Court of the District of Columbia, seeking to recover from the District the sum of $10,519.20, basing the right to such recovery upon the claim that the finding of Mr. Johnson was in fact a final decision and award. In the affidavit filed with the declaration, as authorized by the rules of practice of the court, what purports to be a copy of the resolution appointing Mr. Johnson referee is set out, but the words "of the suit" are omitted from before the words "of Bailey, administratrix." On September 2, 1893, pleas were filed on behalf of the District denying that it had agreed to submit the matters of difference referred to in the declaration to the award and arbitrament of Johnson, and averring that Johnson had not made an award concerning the same. The various steps in the original action (No. 24,279) were stated, and it was alleged that motions to set aside said award and for judgment were still pending. It was also averred that the alleged award was not under seal, and was never delivered to the defendant; that the defendant never undertook and promised in the manner and form as alleged, and that the District was not indebted as alleged. The plaintiff joined issue. On October 8, 1895, on motion of the plaintiff, the two causes were consolidated. While the motion to consolidate was opposed by the District, no exception was taken to the entry of the order of consolidation.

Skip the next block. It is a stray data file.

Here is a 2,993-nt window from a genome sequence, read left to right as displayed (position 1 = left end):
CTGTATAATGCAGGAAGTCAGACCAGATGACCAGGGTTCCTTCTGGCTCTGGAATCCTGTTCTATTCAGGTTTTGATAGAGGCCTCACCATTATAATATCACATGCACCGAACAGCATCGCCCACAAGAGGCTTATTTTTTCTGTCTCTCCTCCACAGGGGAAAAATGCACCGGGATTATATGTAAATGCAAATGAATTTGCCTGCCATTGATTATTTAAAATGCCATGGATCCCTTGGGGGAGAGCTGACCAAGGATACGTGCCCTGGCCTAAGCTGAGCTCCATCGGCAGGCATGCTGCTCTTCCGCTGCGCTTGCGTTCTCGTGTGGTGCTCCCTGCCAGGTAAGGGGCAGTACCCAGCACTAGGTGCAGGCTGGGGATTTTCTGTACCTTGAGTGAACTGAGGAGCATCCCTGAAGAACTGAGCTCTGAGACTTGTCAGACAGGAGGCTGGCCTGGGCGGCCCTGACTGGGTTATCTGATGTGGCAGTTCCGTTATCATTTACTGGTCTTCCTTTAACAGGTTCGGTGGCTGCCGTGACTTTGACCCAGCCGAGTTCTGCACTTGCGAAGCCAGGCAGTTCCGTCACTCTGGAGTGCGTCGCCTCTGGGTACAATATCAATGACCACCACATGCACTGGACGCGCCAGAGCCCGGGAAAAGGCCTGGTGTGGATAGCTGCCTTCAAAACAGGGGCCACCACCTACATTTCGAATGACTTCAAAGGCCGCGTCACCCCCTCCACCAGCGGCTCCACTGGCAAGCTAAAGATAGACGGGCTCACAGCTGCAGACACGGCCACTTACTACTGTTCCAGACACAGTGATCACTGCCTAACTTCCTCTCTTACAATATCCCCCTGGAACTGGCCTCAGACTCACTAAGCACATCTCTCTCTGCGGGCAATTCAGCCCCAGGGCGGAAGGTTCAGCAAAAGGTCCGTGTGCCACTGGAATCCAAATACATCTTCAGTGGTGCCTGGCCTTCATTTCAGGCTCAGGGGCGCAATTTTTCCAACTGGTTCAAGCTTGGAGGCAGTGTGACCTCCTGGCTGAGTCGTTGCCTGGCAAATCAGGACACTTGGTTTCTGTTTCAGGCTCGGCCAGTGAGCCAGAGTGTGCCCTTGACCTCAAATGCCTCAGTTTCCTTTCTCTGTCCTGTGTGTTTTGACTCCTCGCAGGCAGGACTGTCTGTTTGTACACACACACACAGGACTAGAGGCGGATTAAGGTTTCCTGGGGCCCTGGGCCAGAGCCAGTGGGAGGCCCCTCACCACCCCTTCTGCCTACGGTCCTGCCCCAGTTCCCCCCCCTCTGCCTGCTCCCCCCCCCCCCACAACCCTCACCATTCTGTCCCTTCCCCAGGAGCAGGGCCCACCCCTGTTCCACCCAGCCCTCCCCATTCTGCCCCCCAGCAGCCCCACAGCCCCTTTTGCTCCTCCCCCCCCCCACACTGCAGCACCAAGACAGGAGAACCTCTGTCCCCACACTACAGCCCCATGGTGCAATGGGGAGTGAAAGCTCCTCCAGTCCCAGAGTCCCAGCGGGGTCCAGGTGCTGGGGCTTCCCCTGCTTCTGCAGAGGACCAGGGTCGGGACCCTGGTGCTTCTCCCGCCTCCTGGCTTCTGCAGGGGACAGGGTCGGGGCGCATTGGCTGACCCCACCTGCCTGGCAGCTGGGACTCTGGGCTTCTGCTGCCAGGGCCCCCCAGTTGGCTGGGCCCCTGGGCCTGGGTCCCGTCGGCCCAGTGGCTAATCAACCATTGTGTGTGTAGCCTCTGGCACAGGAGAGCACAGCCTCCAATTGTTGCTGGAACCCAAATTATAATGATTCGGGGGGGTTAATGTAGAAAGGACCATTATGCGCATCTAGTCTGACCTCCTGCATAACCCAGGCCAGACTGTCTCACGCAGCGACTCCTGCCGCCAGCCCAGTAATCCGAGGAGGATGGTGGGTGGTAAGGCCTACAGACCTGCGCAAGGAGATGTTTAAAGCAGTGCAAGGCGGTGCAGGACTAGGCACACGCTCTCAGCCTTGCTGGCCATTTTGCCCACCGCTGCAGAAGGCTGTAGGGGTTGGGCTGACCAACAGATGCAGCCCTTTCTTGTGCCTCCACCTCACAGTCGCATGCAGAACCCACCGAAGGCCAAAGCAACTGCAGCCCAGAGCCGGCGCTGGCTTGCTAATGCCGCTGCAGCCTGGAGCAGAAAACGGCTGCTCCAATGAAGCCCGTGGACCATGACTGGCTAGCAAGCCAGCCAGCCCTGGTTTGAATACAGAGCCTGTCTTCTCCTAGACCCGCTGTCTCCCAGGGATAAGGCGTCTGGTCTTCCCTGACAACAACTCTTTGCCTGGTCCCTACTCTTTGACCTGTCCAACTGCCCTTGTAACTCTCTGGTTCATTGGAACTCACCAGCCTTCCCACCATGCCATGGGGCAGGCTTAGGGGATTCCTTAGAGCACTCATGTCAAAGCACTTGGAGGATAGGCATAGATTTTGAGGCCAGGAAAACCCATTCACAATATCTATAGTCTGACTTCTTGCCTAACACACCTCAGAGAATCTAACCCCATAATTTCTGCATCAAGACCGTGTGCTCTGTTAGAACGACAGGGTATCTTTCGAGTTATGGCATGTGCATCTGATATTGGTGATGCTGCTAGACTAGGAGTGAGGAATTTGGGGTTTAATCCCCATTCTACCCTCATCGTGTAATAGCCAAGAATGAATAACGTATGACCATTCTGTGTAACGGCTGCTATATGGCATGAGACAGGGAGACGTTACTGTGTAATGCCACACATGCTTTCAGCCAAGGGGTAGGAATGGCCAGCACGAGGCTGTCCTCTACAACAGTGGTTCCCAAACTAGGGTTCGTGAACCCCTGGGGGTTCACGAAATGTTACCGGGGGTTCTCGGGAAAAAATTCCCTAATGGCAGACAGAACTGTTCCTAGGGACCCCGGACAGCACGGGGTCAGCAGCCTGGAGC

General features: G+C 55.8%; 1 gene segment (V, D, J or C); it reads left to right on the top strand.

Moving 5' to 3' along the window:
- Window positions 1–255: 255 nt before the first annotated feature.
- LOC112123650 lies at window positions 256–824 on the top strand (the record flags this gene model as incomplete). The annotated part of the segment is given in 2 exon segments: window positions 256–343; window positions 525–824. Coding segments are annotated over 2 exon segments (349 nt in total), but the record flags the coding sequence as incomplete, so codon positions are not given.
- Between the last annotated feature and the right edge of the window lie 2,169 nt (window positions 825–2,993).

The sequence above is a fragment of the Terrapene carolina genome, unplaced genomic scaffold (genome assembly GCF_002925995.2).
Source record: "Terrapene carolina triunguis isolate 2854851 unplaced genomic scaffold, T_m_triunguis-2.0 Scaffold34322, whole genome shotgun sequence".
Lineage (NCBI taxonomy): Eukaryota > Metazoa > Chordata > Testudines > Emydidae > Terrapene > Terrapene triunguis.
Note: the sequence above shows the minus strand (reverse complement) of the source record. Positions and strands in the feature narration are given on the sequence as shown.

The consolidated action came on for trial January 13, 1896. At the trial, W. Preston Williamson, a witness for the plaintiff, testified that he had sent to the Commissioners the communication of September 16, 1891. Under objection and exception, he was permitted to testify to conversations had separately with two of the Commissioners, which tended to show that in the event of the appointment of an arbitrator or referee, it was the intention of the Commissioners to submit to the individual selected as referee or arbitrator the final determination of the entire controversy referred to in Williamson's letter. Also, under objection and exception, the witness testified that after the order appointing Mr. Johnson referee was made by the Commissioners, he and the attorney for the District, in the presence of the referee, discussed the scope of